FCC Pushes for More TV Services for Disabled

The FCC has issued a reminder to television manufacturers and video program distributors about their obligations to deliver emergency and closed-captioning services for the disabled. The commission says it has received complaints from hearing-impaired consumers that some video program providers, including broadcaster
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The FCC has issued a reminder to television manufacturers and video program distributors about their obligations to deliver emergency and closed-captioning services for the disabled.

The commission says it has received complaints from hearing-impaired consumers that some video program providers, including broadcasters and satellite and cable operators, are not providing emergency information for the hearing impaired in line with an FCC mandate that took effect two years ago. The emergency information, which must also be available to the blind or persons with low vision, takes the form of an oral description of emergency information or an aural tone to alert disabled viewers.

"We emphasize that emergency broadcasts lacking visual displays and video descriptions deny persons with hearing and vision disabilities access to vital information," the commission said. "To the extent that some video programming distributors may be unaware of the nature of their obligations under the Commission's emergency information rule, the Commission hereby reiterates that all distributors of video programming are obliged to provide emergency information in a format that is accessible to people who are deaf or hard of hearing, or blind or have low vision."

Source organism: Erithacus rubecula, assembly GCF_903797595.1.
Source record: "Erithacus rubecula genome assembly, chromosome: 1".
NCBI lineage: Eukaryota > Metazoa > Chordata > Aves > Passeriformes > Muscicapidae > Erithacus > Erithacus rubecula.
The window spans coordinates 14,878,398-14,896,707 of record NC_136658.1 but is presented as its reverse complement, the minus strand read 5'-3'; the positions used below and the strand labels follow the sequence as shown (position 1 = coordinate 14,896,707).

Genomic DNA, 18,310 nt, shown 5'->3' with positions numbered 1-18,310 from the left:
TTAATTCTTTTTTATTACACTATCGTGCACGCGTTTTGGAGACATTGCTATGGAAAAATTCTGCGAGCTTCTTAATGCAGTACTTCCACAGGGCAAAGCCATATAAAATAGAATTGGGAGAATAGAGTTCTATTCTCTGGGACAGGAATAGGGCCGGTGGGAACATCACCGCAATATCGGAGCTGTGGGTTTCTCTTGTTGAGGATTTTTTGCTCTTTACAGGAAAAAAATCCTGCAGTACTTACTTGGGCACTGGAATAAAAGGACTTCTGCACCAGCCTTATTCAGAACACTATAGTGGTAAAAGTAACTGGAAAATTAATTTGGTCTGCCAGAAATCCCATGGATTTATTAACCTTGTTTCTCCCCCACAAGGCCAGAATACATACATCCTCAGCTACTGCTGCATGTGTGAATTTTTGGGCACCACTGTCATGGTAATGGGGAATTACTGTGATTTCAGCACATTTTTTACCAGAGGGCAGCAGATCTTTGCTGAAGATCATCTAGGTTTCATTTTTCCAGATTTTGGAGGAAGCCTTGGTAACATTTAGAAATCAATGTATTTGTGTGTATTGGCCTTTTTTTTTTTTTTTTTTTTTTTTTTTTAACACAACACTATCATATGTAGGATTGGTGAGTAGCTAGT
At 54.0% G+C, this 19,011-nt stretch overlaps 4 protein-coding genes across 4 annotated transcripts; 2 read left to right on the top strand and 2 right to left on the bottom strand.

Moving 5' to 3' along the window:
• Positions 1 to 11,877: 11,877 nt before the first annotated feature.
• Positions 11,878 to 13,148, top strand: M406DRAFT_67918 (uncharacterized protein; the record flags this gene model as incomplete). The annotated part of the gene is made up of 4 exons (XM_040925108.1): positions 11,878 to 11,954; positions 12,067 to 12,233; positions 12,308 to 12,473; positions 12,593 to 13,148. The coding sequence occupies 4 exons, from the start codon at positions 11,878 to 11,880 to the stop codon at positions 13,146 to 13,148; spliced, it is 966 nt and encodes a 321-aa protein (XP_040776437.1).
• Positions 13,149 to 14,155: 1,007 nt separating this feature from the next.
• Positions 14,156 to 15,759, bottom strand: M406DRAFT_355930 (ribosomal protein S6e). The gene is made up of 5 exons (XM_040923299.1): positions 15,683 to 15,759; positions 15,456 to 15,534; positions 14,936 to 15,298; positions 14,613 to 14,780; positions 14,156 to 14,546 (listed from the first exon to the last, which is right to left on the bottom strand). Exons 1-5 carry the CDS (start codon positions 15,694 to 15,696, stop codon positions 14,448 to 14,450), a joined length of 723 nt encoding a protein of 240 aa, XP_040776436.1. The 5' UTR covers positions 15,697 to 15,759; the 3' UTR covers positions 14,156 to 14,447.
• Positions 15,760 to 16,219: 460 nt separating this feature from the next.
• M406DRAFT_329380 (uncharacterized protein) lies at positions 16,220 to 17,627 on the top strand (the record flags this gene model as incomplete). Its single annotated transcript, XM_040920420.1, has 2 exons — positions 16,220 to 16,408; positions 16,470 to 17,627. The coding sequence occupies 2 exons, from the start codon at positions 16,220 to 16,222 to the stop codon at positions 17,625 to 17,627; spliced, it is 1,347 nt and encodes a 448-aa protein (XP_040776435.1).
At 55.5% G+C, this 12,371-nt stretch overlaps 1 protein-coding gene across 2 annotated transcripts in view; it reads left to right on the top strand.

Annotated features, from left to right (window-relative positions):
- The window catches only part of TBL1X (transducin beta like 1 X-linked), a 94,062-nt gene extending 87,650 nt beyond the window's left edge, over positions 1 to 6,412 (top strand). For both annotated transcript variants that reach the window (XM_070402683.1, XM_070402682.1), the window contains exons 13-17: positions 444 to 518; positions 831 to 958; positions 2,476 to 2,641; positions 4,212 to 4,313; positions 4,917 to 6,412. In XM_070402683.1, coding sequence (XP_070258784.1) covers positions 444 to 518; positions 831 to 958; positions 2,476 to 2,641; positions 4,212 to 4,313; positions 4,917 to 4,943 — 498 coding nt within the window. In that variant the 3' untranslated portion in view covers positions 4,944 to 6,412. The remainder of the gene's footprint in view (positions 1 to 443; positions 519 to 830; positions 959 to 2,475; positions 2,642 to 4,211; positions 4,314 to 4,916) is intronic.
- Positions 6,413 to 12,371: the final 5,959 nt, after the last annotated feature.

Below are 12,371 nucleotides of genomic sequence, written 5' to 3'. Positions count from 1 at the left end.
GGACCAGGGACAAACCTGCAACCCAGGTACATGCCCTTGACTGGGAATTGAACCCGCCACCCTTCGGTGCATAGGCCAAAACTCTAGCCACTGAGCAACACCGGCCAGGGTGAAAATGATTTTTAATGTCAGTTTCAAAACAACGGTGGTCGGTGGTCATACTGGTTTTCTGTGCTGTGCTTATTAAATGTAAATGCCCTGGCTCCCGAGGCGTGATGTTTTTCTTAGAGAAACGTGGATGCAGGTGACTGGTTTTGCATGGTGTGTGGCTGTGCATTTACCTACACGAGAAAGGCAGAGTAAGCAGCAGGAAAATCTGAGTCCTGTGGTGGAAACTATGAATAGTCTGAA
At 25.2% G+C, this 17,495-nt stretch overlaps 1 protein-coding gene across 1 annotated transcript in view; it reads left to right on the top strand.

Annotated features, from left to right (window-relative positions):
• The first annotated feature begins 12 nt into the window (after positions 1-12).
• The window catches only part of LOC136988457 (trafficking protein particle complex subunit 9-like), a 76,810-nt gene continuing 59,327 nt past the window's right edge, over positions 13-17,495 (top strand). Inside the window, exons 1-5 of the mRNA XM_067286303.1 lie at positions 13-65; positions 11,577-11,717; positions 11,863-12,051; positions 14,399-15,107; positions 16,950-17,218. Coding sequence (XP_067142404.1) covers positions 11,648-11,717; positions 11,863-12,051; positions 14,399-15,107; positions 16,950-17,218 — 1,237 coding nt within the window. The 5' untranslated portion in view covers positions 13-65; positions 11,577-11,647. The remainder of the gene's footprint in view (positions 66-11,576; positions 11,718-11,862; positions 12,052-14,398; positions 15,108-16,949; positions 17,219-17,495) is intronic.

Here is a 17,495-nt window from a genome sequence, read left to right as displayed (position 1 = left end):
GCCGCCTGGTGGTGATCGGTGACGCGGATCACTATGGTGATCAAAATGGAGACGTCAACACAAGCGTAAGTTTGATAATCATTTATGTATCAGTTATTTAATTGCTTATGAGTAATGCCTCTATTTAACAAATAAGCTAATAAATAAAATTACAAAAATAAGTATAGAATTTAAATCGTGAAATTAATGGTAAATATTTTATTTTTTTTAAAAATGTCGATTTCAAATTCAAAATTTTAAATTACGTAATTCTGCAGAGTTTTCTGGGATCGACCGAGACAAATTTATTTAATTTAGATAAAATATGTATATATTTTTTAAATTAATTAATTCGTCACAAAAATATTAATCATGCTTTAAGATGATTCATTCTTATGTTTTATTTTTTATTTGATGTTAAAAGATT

In addition, the commission noted its July 1, 2002 deadline for DTV manufacturers to provide closed-captioning capabilities in DTV sets of 13 inches or larger sold in the United States. Zenith is among the only DTV manufacturers to announce it is introducing sets with closed-captioning.